Archive for March, 2012

At last our First Minister Carwyn Jones has taken the initiative on a vital part of the region’s infrastructure – our airport.

Come fly with us: Carwyn Jones stated he believes Cardiff Airport can surpass Bristol, its closest rival.

I read in the Western Mail yesterday of his desire to form a stakeholder group of interested parties to look at the future of Cardiff Airport, which he believes does have the potential to overtake its nearest rival, Bristol.

Without a truly international airport in Cardiff, those attempting to bring new inward investment and more tourism to Wales are really up against it.

Lets up that Carwyn’s group meets quickly and develops a strategy which can deliver real results. Well done, Carwyn, and good luck!

It struck me on the train to and from London yesterday as well as travelling on the underground that so many of us, especially the younger generation, rely so much upon our mobiles.

'Cocooned' consumers: Are we becoming too dependent on our mobiles?

It was refreshing to arrive at a reception in the magnificent Merchant Taylor’s Hall in Threadneedle Street before the annual NCWE Awards ceremony to actually mingle and talk face to face with people, communicating with body language, eye movement, gestures, as well as listening and waiting before answering questions. It was a delight to engage with Nikki and Hannah from Holiday Extras, one of the NCWE sponsors, who told me more about their organisation and themselves that I would have gathered from their company’s website.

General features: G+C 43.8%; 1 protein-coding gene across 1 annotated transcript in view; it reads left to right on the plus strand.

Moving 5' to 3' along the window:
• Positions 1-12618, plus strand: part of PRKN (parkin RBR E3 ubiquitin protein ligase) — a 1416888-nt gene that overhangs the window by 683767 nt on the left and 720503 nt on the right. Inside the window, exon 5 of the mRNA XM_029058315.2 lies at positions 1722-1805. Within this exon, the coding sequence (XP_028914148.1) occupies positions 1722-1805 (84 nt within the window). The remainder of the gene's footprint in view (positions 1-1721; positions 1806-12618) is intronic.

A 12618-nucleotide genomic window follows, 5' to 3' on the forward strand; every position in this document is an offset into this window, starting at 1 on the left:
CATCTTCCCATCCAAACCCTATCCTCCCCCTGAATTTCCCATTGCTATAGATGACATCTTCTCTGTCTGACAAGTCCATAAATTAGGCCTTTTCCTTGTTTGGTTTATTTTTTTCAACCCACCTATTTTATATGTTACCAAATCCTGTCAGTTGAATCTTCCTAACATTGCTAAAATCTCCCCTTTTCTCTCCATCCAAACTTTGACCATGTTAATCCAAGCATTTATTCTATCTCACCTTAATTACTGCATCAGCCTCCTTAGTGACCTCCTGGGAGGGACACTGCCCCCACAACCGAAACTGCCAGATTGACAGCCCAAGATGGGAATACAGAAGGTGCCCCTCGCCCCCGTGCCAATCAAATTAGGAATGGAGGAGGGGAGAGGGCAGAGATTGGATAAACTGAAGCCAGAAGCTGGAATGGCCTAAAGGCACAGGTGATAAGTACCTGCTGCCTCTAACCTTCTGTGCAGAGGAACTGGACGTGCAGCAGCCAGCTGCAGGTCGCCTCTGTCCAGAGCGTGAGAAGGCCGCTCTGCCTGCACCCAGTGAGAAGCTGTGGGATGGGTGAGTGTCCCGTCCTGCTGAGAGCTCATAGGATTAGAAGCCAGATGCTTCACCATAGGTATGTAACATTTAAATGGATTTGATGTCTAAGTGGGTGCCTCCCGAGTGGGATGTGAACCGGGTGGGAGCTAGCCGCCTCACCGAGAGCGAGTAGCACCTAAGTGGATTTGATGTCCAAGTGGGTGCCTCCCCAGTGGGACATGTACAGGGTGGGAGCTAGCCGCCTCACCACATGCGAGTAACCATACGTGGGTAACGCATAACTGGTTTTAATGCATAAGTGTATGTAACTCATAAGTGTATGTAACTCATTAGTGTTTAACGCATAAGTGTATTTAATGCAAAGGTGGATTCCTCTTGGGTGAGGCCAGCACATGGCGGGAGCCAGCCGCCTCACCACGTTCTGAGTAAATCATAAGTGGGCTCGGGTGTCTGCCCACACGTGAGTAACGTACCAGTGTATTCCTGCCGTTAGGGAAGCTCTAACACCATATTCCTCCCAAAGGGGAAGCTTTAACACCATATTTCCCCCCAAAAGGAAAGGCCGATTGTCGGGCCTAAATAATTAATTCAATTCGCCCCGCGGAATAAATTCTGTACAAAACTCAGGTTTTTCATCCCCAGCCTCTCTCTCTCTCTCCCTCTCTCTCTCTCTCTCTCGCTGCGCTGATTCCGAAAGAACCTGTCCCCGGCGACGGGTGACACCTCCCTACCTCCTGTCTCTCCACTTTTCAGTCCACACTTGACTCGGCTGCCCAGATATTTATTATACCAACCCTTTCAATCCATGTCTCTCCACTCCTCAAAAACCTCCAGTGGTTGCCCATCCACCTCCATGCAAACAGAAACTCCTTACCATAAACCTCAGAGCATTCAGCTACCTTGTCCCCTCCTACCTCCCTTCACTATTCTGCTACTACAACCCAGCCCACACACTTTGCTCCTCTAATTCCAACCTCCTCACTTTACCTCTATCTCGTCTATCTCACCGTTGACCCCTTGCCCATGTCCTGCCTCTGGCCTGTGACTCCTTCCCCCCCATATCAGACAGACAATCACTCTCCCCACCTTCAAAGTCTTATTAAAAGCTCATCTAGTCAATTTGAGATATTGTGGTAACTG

It does worry me that in our digital age many traditional ways of communicating are becoming lost to younger generations. As marketing advisors we have to be so very careful of giving clients the right advice on using digital media – using it as part of a multifaceted communication campaign, not as the only method, which seems to be the vogue for so many at present. Indeed, as I read in yesterday’s Evening Standard, M&C Saatchi credit the soaring demand from clients wanting to create apps and buy advertising on mobile devices with helping them double their annual profits to a record £16 million! As Chief Executive David Kershaw said, margins are better in sectors such as digital as “clients are prepared to pay more for that which they know less about.”

Network failure: a multifaceted approach to communication is vital.

So while it appears there is no stopping the rise of digital promotion, marketers should remember that as research from the Consumer Knowledge Centre says, “the cocooned consumer is looking to brands for resonance, nurturing, and genuineness; brands must offer support and transparency.” I doubt that this can be done solely in messages of 140 characters. The case for a multifaceted approach to campaigns is vital in both the short and long term for all advertisers.

Thank goodness, otherwise I would have to admit defeat and never step out of my front door, do all my networking, and communicate by iPhone, emails, etc. I would save a lot on clothes, cleaning offices and in other areas, but would miss the social interaction and genuine enjoyments of meeting people face to face.

As we all recover out composure following Saturday’s brilliant result for our rugby aces it is somewhat sobering to read

Fasten your seatbelts: Effective infrastructure is vital if Wales is to be a true player on the world map.

in today’s South Wales Echo of the Welsh Government’s report, showing that the New York air link could bring in 10,000 business visitors and boost exports by over £40 million.

I understand that the airport was very busy with excited French fans over the weekend. Why can the findings of this latest WG report not be used to further the cause for the investment needed to get this New York – Cardiff service up and running?